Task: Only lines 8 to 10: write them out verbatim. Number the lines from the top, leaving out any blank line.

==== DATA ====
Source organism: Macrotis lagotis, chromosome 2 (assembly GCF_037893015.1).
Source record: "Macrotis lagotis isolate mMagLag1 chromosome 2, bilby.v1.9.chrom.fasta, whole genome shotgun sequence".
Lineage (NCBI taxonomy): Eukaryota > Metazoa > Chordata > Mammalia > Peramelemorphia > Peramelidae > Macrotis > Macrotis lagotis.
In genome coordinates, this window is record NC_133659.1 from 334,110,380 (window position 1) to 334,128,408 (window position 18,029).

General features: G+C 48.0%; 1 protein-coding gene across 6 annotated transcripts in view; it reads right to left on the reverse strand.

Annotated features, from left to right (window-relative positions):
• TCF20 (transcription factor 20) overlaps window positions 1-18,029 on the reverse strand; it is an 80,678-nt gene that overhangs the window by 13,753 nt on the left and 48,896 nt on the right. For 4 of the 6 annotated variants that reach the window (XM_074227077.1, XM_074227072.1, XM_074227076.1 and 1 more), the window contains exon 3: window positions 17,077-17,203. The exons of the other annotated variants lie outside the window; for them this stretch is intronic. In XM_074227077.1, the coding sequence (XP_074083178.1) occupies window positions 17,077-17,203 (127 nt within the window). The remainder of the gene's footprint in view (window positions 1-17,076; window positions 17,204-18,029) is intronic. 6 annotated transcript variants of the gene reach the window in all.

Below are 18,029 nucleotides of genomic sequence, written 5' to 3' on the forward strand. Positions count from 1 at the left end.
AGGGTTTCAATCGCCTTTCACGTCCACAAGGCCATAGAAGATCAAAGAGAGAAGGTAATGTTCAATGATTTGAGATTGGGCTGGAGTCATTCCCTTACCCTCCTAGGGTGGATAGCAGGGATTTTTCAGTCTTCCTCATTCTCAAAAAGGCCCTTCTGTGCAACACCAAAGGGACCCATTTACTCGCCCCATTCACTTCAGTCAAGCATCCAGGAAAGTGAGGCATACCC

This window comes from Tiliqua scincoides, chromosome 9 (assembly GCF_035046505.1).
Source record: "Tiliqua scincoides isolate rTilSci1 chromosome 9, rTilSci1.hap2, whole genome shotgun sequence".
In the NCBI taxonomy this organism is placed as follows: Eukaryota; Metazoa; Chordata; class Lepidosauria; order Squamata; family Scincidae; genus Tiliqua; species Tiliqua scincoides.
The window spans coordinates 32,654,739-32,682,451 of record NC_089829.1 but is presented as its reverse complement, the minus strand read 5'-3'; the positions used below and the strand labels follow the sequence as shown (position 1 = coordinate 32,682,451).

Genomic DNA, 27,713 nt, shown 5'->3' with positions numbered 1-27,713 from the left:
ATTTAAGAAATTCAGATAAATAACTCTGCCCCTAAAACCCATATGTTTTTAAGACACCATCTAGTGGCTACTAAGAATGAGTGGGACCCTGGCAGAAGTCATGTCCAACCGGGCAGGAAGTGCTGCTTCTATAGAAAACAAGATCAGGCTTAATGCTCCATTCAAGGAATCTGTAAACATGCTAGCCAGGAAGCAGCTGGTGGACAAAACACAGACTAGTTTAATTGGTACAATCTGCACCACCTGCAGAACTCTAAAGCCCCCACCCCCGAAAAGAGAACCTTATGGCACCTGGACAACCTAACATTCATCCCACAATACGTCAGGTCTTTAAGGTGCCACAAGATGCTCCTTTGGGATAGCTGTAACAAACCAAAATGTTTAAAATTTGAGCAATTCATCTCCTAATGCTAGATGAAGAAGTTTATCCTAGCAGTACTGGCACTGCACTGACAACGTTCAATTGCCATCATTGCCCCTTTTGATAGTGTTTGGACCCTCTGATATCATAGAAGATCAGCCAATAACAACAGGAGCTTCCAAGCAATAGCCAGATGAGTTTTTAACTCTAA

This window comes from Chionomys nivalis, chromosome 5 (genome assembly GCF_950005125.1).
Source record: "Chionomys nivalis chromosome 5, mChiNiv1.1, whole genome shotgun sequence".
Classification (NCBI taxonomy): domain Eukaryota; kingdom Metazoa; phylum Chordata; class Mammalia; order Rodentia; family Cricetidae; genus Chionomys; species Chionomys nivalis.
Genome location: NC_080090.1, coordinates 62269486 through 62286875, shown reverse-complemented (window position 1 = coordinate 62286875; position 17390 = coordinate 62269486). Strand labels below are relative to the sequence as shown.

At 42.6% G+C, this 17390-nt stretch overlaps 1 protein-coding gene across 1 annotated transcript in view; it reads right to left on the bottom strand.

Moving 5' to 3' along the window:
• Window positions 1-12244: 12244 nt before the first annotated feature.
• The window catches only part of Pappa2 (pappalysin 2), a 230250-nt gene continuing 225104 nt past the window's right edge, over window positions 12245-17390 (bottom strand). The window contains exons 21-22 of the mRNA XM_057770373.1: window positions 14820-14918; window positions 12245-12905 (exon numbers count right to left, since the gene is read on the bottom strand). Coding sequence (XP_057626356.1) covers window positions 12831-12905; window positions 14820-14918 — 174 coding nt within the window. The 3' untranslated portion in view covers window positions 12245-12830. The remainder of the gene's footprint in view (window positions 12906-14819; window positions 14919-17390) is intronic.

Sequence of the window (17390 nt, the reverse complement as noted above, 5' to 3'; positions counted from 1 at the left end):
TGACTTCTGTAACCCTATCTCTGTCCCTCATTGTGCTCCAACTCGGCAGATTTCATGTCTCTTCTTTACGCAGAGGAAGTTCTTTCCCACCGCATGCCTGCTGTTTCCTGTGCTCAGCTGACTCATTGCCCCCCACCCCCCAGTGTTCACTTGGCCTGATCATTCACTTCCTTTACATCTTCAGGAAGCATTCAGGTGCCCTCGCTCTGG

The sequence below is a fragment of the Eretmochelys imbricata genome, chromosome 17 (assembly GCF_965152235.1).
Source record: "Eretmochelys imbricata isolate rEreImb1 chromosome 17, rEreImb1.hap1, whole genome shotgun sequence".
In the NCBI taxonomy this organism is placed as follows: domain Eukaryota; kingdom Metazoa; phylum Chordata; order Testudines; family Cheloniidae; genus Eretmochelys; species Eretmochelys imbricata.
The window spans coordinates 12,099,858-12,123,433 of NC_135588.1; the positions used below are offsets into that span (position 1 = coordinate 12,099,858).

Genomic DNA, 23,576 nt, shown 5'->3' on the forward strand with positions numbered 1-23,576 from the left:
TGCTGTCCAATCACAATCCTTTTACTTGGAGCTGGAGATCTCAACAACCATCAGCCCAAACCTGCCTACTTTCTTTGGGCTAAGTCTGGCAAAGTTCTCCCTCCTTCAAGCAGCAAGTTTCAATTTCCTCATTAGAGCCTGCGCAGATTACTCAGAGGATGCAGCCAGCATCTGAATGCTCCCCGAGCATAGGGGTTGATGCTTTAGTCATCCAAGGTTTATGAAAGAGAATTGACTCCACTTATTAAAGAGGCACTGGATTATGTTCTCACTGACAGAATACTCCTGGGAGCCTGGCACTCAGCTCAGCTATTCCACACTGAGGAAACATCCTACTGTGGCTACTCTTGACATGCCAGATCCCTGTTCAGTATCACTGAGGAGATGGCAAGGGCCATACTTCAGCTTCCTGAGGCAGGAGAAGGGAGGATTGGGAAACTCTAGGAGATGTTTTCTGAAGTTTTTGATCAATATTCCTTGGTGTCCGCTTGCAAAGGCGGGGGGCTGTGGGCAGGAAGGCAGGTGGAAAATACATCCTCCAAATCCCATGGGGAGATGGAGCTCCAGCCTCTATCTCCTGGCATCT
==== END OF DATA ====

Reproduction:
Below are 18,029 nucleotides of genomic sequence, written 5' to 3' on the forward strand. Positions count from 1 at the left end.
AGGGTTTCAATCGCCTTTCACGTCCACAAGGCCATAGAAGATCAAAGAGAGAAGGTAATGTTCAATGATTTGAGATTGGGCTGGAGTCATTCCCTTACCCTCCTAGGGTGGATAGCAGGGATTTTTCAGTCTTCCTCATTCTCAAAAAGGCCCTTCTGTGCAACACCAAAGGGACCCATTTACTCGCCCCATTCACTTCAGTCAAGCATCCAGGAAAGTGAGGCATACCC

This window comes from Tiliqua scincoides, chromosome 9 (assembly GCF_035046505.1).